Lorida’s hands landed with a thud on the couch bringing us all back into the present. For a brief moment, their conversation had made visible what the frame contained beyond the portrait – the difficult-to-reconcile emotions and values, which valorised and scathingly critiqued family and community life. The philosopher Judith Butler once wrote that photographs carry their purpose less within their image than within their frame. She noted, “We can think of the frame (…) as active, as both jettisoning and presenting, and as doing both at once, in silence, without any visible sign of its operation.” While the operation of the frame is usually not representable, there are circumstances when “disobedient acts of seeing” expose the forced dramaturgy as they critique the “censoring powers” of society.[2] Similarly, the frames holding the portraits of the martyrs presented, held and broke apart. These movements, in turn, allowed the portraits to oscillate between acting as reminders of war, as representations of those who had once demanded respect and veneration, as stimuli to provoke societal critique, while also simply being pieces of paper that blended into the background as families went on with their day-to-day lives.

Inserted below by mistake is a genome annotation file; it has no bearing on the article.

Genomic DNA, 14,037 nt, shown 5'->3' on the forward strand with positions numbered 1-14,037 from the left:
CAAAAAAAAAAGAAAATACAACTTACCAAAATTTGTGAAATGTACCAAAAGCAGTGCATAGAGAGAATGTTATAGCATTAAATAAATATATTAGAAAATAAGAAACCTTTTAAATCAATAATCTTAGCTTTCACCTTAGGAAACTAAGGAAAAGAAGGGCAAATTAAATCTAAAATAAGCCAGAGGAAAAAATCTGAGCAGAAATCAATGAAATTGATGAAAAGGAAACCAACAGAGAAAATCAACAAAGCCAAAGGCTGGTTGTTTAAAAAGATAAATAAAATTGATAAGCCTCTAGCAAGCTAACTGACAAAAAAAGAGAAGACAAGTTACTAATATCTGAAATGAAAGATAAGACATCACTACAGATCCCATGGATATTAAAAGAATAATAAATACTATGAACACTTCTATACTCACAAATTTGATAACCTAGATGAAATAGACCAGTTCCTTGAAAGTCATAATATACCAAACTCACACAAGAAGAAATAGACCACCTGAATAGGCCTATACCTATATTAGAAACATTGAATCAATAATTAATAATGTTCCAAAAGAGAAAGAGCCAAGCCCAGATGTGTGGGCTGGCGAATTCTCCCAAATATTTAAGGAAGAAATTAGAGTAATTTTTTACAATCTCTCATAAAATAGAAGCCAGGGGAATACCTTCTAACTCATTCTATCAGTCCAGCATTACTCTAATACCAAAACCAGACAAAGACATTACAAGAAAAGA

Author: Hanna Kienzler

[1] All names in this story are pseudonyms

[2] Butler, Judith. (2016). Frames of war: When is life grievable? Verso Books.

The cover photo presents Ukshin Hoti, a philosopher and political activist who fought for an independent Kosovo. He worked as professor international law and philosophy at the University of Prishtina. Prior to the war, he was arrested serval times by Yugoslav authorities. During the war, he was captured and killed by Serbian forces. His bodily remains are missing to this date.

For more on photography, memory and war, you can also read  “The Photo Album